(Reuters) -Goldman Sachs will pay a $5.5 million civil penalty to settle allegations it failed to keep records of staff cell phone calls, and for breaching a prior order, the U.S. Commodity Futures Trading Commission (CFTC) said on Tuesday.
The CFTC’s order finds Goldman violated a cease-and-desist provision of a prior order and committed record-keeping violations in connection with failing to properly record and retain certain audio files, the regulator said in a statement.
A Goldman spokesperson said in an email statement sent to Reuters: “We are pleased to have this matter resolved.”
In November 2019, the CFTC found that Goldman failed to record the phone lines of a trading and sales desk for 20 calendar days in January and February 2014, after its recording hardware malfunctioned following a software patch.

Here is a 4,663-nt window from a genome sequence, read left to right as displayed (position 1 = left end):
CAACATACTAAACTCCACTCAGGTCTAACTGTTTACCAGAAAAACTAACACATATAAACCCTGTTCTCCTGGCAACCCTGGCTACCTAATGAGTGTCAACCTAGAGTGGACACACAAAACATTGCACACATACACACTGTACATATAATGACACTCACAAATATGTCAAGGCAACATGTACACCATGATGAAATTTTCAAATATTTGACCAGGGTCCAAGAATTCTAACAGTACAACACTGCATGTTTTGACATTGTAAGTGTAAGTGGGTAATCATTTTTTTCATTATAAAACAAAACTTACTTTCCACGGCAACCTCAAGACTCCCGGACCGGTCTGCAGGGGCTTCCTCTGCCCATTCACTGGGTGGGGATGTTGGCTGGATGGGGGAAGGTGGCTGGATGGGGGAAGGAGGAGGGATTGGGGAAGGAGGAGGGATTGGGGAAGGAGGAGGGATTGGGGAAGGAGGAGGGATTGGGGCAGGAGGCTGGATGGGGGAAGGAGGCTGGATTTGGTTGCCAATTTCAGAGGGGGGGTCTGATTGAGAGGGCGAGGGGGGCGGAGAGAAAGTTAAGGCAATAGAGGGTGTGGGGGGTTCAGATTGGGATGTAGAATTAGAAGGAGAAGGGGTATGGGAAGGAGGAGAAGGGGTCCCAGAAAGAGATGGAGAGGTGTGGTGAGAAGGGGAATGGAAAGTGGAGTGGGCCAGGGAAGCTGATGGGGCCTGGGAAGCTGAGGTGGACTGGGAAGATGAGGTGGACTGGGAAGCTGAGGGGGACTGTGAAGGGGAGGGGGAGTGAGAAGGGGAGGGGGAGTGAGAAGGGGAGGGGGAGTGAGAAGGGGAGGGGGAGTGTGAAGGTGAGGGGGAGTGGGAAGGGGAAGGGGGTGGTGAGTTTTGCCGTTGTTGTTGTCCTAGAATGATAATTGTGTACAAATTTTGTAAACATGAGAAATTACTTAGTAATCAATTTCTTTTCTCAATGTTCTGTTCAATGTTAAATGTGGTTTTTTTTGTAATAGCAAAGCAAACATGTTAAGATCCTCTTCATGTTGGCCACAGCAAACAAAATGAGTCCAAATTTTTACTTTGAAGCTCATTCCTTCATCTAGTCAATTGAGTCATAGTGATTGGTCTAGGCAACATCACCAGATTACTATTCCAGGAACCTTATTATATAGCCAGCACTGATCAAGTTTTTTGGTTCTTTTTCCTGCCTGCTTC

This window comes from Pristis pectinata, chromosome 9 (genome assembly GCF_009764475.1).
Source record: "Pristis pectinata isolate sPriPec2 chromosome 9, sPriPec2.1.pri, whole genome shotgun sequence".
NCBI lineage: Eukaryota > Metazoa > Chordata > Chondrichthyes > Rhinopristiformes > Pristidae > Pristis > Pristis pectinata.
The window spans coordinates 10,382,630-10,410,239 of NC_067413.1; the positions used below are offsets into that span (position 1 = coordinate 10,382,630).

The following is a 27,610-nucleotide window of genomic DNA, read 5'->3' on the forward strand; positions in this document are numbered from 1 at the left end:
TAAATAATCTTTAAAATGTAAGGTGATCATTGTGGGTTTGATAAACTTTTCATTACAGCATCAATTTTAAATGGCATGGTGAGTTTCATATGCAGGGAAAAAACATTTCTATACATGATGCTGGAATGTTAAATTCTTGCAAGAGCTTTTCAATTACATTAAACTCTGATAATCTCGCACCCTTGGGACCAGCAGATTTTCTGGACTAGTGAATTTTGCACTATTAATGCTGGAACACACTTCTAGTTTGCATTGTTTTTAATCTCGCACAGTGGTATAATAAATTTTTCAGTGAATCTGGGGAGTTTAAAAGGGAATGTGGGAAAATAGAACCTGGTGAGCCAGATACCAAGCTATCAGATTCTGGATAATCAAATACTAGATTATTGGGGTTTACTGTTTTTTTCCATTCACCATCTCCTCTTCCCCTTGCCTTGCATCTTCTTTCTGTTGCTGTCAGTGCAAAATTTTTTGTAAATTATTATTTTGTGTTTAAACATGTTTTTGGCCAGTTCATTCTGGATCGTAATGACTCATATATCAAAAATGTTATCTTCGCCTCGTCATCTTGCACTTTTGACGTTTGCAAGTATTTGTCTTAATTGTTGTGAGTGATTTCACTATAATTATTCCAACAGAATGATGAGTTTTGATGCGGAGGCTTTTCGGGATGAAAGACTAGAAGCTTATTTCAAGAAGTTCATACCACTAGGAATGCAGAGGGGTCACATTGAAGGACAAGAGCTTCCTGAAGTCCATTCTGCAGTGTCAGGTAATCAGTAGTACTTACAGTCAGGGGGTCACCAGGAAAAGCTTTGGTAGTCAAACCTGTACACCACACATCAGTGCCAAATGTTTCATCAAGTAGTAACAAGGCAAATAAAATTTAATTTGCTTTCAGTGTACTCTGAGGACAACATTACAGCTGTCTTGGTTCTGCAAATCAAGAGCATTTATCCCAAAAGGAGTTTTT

The CFTC ordered Goldman to pay a $1 million civil monetary penalty and to cease and desist from further violations of CFTC record keeping provisions.
The order entered on Tuesday finds that Goldman had additional record-keeping failures in violation of the cease-and-desist provision of the earlier order. Due to problems with a third-party vendor’s hardware, the bank failed to fully record and retain thousands of mobile device calls by employees.
Earlier this month, U.S. regulators fined nine Wall Street companies over employees’ use of personal messaging apps to discuss deals, trades and other business.
The penalties marked the latest wave of a sweeping two-year enforcement inquiry targeting Wall Street’s use of so-called “off channel” work communications such as text and WhatsApp messages in breach of rules which require firms to retain certain work-related communications.
(Reporting by Ismail Shakil in Ottawa and Saeed Azhar in New York; editing by Susan Heavey, Michelle Price and Mark Heinrich)